Chris Correa was a computer whiz who loved sports and worked in the scouting department of the St. Louis Cardinals. His skills and judgment led him to be promoted, and he became the Cardinals’ scouting director in charge of the amateur draft.
In 2011, two of Correa’s colleagues, who were higher up in the Cardinal’s management, left the team to take top jobs with a rival team – the Houston Astros. Jeff Luhnow became the Astros’ general manager and Sig Mejdal took the job of director of decisions sciences. Correa now says that he was worried that these men might have taken important information, including data and algorithms that the Cardinals had spent a lot of time and money to develop, to the Astros. And he thought they might be using the information against the Cardinals.
One day, Correa guessed Mejdal’s password and used it to hack into the Astros’ webmail system. He accessed the Astros’ webmail at least 48 times (sometimes for as long as two hours at a time) over the next few years. He stole information, such as the Astros’ scouting reports, draft rankings, and trade discussions. Correa also took steps to cover up his actions. But eventually, he was discovered. In 2014, it appears that Correa leaked internal Astros’ trade talk notes to the prominent sports blog Deadspin, which caused the Astros to realize that their system had been compromised.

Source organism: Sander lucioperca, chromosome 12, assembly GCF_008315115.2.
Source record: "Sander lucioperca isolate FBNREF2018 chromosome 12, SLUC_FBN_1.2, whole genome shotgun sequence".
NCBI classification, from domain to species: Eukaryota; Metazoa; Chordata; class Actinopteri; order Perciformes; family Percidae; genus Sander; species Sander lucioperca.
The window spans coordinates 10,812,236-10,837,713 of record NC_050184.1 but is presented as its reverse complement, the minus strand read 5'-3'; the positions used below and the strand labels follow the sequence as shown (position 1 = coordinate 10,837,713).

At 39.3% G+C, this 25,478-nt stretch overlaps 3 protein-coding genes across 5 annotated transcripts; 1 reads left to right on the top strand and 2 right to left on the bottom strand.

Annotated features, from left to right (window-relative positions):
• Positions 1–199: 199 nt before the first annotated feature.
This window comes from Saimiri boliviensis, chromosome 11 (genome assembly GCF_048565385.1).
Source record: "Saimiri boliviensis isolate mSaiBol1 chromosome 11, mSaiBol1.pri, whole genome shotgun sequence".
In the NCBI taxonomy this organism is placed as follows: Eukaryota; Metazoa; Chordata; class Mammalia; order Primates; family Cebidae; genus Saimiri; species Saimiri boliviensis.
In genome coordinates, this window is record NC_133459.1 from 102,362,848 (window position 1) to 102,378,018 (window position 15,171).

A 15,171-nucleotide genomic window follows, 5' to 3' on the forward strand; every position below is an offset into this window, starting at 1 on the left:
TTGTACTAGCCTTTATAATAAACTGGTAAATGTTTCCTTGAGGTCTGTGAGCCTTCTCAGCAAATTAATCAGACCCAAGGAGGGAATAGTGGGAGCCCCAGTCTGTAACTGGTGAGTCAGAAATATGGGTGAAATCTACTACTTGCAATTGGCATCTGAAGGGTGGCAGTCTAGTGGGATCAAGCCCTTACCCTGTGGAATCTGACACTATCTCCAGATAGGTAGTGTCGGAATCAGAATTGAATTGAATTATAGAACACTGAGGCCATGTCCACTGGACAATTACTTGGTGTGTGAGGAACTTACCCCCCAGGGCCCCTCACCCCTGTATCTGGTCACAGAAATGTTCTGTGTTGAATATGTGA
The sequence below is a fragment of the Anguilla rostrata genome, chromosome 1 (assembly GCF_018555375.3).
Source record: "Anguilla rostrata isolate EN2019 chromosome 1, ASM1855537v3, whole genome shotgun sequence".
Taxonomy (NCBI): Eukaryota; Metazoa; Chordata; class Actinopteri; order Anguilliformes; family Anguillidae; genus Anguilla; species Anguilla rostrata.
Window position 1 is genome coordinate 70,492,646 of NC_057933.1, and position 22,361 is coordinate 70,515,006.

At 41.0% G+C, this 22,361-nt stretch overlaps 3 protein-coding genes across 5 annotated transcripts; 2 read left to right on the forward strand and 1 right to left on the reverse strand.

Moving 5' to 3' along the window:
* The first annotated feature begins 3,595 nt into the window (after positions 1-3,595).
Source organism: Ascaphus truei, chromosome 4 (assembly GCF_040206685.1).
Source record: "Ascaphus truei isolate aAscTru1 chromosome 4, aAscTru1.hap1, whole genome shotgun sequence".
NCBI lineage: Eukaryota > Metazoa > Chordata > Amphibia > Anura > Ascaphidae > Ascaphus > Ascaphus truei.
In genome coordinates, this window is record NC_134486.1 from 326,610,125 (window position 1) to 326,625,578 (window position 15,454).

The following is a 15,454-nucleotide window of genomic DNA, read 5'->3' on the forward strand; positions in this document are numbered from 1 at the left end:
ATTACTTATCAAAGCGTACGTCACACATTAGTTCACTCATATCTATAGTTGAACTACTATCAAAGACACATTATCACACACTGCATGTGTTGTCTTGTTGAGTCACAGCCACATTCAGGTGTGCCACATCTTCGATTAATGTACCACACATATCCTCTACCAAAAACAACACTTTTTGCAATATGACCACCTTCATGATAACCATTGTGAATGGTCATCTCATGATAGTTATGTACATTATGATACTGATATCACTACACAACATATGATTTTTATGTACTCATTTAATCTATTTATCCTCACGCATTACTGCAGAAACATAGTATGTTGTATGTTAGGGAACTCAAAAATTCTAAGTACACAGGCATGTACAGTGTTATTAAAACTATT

The FBI was called in. After some investigation, the U.S. Department of Justice charged Correa with five violations of the Computer Fraud and Abuse Act. Correa pled guilty in early 2016 and was sentenced to 46 months in prison. He was ordered to pay the Astros $279,038 in restitution. Later, the Major League Baseball (MLB) Commissioner, Rob Manfred, imposed a lifetime ban on Correa from working in MLB. Manfred also fined the Cardinals $2 million, although there is no solid evidence that anyone other than Correa was involved in the hacking.
At his sentencing, Correa signed a document admitting that he had caused $1.7 million worth of losses to the Astros. However, whatever damage Correa did failed to prevent the Astros from being one of MLB’s best teams from (at least) 2016 to 2022. The Astros won the World Series in 2017 and returned to the Series, but lost, in 2019 and 2021.
When Correa was interviewed in prison, he could not remember where he had been (at home? in his Cardinals’ office?) when he had first hacked into the Astros’ internal database. And when interviewed in prison by sportswriter Ben Reiter, Correa later tried to reconstruct his crime, asking: “Why am I here?”